We all know work can be stressful and it might feel like overtime is the only way to keep on top of the workload, especially before and after the festive season.
It is also at this time of the year that business freelance websites boom from overwhelmed managers who try to meet deadlines by delegating tasks to freelancers to cover for staff members who are still in holiday mode.
Here are 5 tips from Terry Koutsios, managing director at fivesquid.com on how to do overtime without leaving staff disgruntled and deadlines missed.
Resource plan – the earlier the better
Essentially all you need are two calendars, one that shows all the work that is booked in for the month and one that shows how many hours you have to work with from your staff (don’t forget to take into consideration staff members on holiday). If the hours of work booked in are more than the working hours your staff have, work out exactly how much overtime you will need.
There is nothing worse than a manager just letting their staff muddle through a work load knowing there is more work than working hours allocated for it.
With thousands of project management tools out there, from Asana to Trello, poor time management is no longer acceptable and will be a reflection on management skills rather than an individual being capable of doing the work.
Surprisingly, if you are clear that overtime will have to be done at the start of the month, staff don’t necessarily jump to overtime pay, here at fivesquid.com we offer days in lieu, thank you treats and late night pizza to show our appreciation for all hands on deck.
Don’t stop delegating if your staff don’t want to do overtime
If your staff can’t commit to overtime, don’t let employees that are happy to work overtime take the whole workload. With overtime, you need to be very clear with the tasks that need to be done and if the workload is still too high, outsource micro-tasks.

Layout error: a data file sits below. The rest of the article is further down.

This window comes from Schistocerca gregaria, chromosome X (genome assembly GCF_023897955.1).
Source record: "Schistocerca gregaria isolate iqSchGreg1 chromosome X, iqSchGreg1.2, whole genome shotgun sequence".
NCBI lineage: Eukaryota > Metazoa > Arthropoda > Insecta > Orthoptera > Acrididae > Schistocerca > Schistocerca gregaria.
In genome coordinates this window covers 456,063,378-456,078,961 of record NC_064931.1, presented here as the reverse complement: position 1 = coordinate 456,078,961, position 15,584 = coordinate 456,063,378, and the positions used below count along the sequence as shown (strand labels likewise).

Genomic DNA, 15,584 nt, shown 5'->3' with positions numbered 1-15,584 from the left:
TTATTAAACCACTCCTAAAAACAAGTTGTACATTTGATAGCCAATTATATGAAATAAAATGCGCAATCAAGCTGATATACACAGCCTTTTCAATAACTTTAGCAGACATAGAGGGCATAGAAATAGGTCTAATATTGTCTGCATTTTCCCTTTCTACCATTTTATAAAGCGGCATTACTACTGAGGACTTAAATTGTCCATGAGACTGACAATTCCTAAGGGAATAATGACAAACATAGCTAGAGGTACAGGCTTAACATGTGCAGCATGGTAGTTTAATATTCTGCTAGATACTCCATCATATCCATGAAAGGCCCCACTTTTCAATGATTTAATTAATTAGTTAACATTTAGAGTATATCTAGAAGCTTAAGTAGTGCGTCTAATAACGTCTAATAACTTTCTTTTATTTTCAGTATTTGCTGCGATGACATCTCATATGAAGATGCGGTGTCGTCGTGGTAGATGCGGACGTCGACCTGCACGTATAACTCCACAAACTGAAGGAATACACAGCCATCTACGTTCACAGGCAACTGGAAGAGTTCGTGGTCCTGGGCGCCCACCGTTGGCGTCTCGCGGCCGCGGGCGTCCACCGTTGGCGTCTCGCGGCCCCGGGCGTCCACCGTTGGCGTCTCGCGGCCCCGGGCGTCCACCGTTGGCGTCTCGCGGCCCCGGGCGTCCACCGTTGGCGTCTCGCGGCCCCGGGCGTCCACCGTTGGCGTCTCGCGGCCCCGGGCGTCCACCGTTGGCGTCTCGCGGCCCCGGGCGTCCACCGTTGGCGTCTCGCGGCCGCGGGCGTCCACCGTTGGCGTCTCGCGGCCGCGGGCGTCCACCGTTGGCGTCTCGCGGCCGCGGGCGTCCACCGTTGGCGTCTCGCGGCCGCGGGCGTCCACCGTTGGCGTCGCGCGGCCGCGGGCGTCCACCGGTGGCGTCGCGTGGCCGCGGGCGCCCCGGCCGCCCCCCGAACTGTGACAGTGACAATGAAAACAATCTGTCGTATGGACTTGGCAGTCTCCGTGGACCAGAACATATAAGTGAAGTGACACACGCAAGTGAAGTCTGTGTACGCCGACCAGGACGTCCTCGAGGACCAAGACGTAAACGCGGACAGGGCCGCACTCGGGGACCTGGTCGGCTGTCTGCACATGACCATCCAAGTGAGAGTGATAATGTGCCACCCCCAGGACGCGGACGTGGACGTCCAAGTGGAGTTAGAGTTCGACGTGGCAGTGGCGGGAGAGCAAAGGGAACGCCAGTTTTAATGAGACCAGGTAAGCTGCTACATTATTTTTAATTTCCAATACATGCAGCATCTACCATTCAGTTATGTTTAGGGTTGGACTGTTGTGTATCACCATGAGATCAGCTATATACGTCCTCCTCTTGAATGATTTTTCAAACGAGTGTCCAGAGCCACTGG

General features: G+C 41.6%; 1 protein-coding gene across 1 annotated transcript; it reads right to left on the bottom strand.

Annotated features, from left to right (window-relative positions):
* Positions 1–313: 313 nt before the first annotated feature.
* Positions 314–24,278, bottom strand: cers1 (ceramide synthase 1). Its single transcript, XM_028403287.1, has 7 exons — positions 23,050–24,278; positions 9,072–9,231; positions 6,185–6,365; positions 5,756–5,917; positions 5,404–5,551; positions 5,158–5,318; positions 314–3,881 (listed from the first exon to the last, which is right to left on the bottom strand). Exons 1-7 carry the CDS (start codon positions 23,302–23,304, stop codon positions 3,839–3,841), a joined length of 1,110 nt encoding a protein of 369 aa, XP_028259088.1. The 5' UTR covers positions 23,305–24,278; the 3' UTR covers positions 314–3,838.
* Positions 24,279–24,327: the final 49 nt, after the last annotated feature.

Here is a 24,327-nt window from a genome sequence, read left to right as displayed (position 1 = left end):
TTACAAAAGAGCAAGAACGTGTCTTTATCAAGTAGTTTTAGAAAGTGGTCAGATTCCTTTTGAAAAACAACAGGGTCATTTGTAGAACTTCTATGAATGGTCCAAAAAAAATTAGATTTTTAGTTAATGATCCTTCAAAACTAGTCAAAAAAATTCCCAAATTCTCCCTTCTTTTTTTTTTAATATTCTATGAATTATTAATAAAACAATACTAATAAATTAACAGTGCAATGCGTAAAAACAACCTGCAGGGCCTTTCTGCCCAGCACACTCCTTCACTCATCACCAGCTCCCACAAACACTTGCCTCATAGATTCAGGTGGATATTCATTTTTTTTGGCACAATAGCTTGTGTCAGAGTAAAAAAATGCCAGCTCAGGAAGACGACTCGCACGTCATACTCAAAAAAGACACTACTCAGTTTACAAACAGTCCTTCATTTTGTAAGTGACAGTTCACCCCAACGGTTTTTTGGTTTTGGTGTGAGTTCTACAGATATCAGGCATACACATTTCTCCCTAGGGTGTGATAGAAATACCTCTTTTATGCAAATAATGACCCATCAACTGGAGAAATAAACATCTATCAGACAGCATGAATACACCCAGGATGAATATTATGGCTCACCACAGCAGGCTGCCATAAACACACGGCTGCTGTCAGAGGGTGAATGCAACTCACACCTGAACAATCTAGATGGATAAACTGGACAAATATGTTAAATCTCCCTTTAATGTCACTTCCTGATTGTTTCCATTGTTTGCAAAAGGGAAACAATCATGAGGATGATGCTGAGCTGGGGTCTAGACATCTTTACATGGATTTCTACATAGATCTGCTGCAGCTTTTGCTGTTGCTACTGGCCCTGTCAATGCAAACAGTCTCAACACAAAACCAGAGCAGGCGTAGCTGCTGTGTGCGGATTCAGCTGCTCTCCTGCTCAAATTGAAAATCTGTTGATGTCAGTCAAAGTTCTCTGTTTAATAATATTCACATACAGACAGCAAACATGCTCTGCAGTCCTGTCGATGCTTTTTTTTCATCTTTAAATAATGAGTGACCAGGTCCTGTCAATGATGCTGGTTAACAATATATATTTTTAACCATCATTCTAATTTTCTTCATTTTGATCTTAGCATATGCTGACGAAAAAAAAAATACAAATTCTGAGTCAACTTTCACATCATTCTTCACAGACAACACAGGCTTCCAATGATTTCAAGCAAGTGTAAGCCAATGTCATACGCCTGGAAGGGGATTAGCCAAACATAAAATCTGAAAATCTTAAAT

If you have a big project with tight deadlines, make sure to assign a project manager so they can list all of the tasks that need to be done to complete the project. With a task list, keep priorities in-house but everything that takes longer to do and doesn’t need specific knowledge, outsource. Companies can save up to 40 hours a week we’ve found by outsourcing micro-tasks.
From designers to virtual assistants, a lot of freelancers work weekends so as long as you set strict deadlines and have clear instructions, they can be the backbone to ensuring your team’s time is well managed and overtime is kept to a minimum.
Overtime doesn’t always mean working until midnight
If you know your staff will need to do overtime, make sure the tasks during the normal working hours are well planned out.
If staff have to tackle multiple tasks during the day, you might not want them to do overtime in the evening as productivity levels are bound to drop.
Allocating extra time in the morning could be a great way to entice more staff to do overtime, emptier trains, maybe a small breakfast provided?
Set a clear timeline
The more transparent you are with your staff about resource planning, the easier it will be to manage overtime. From your resource plan you should know exactly how many hours staff will be doing overtime, the priority tasks that need to be done in that extra time and any external support they might need to do their tasks.
Have 5 minute meetings to ensure everyone is in the loop and they don’t feel overwhelmed by the work load. The key to successful management is seeing staff members take an hour lunch break and still meet deadlines, regardless if there is overtime.
With staff sinking into January blues and motivation levels dropping, managers need to be careful about acting or sounding negative about work load, don’t add to an already blue month.
If you don’t believe your resource plan can achieve deadlines neither will your team, keep an optimistic attitude even if things are not quite going to plan.